12:06 am on Oct 18, 2005 (gmt 0)

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owever, if I understand europeforvisitors's request to "block ads on a site-by-site basis", that would mean you'd want to block the ads being presented at certain site, not based on where the ads are coming from.

Yes, that's what I had in mind. Maybe you'd want to visit a local newspaper site regularly that drove you nuts with in-your-face ads, so you'd click an "Always block ads on this site" button and get your revenge. :-)

12:14 am on Oct 18, 2005 (gmt 0)

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Maybe you'd want to visit a local newspaper site regularly that drove you nuts with in-your-face ads, so you'd click an "Always block ads on this site" button and get your revenge.

Maybe the newspaper notices you're ad-free and pops up a nice little notice like:

"We sorry but you're blocking our sponsors from being displayed.
If you wish sponsor-free content then subscribe for $9.95/year."

12:34 am on Oct 18, 2005 (gmt 0)

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Interesting discussion. It's funny that no one has mentioned the obvious "solution" to this "perilous" problem: integrate ads and content. This is the new ad medium which will probably become more and more common. For example, posting an interview with the CEO of one of your advertisers, or informative product reviews etc.. etc..., when the line between commercial content and content content becomes blurred, it is difficult to block one thing and not the other... There is no reason to assume that ads need be uninformative attempts to sell someone goods...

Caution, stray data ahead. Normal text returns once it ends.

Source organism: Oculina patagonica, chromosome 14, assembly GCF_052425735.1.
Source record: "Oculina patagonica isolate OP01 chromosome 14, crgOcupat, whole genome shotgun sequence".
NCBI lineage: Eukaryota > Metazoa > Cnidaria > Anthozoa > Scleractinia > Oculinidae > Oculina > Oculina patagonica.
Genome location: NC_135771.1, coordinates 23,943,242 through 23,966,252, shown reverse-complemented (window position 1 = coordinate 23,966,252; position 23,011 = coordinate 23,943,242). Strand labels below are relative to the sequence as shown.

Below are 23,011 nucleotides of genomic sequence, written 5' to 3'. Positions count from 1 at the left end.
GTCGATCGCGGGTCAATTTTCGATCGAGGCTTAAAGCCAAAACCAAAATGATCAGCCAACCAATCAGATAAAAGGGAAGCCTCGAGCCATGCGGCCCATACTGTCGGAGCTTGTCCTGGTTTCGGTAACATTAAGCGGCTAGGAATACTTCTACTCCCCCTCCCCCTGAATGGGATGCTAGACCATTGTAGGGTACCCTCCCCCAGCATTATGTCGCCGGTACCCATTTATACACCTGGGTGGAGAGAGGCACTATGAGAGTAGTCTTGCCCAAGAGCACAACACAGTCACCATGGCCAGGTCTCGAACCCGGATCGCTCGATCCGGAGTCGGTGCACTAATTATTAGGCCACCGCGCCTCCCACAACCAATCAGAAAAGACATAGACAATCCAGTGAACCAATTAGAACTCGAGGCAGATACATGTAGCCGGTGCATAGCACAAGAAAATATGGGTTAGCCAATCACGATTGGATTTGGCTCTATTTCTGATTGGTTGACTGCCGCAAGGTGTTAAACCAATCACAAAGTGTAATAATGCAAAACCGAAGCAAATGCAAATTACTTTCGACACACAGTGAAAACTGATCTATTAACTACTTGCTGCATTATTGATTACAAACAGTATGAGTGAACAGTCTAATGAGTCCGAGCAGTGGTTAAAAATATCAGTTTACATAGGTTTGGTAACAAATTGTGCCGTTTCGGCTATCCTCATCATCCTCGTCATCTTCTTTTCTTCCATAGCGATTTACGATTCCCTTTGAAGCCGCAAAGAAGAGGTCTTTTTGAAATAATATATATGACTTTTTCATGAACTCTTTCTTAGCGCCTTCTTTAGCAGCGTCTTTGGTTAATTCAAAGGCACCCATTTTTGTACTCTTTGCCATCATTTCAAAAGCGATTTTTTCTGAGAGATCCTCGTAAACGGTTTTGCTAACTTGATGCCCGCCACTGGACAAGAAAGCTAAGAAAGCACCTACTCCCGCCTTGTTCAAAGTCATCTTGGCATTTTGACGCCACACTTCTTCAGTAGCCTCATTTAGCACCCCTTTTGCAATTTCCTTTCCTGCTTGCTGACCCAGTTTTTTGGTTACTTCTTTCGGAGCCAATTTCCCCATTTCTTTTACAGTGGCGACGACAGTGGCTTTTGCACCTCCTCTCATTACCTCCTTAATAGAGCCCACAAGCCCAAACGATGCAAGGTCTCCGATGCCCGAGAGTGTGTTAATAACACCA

12:43 am on Oct 18, 2005 (gmt 0)

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It's funny that no one has mentioned the obvious "solution" to this "perilous" problem: integrate ads and content

Actually, we beat this topic pretty hard (200+ posts) about 2 1/2 months ago:
[webmasterworld.com...]

I do integrated ads direct into my page with anyone that will give me data feeds.

Sadly, based on the technical expertise levels of most webmasters Google will only dole out this arcane javascript ad display code to the non-premium publisher masses. I would do anything to get the ads 100% integrated into my site and toss the javascript.

As it is I already have most of my AdSense code with alternative banners: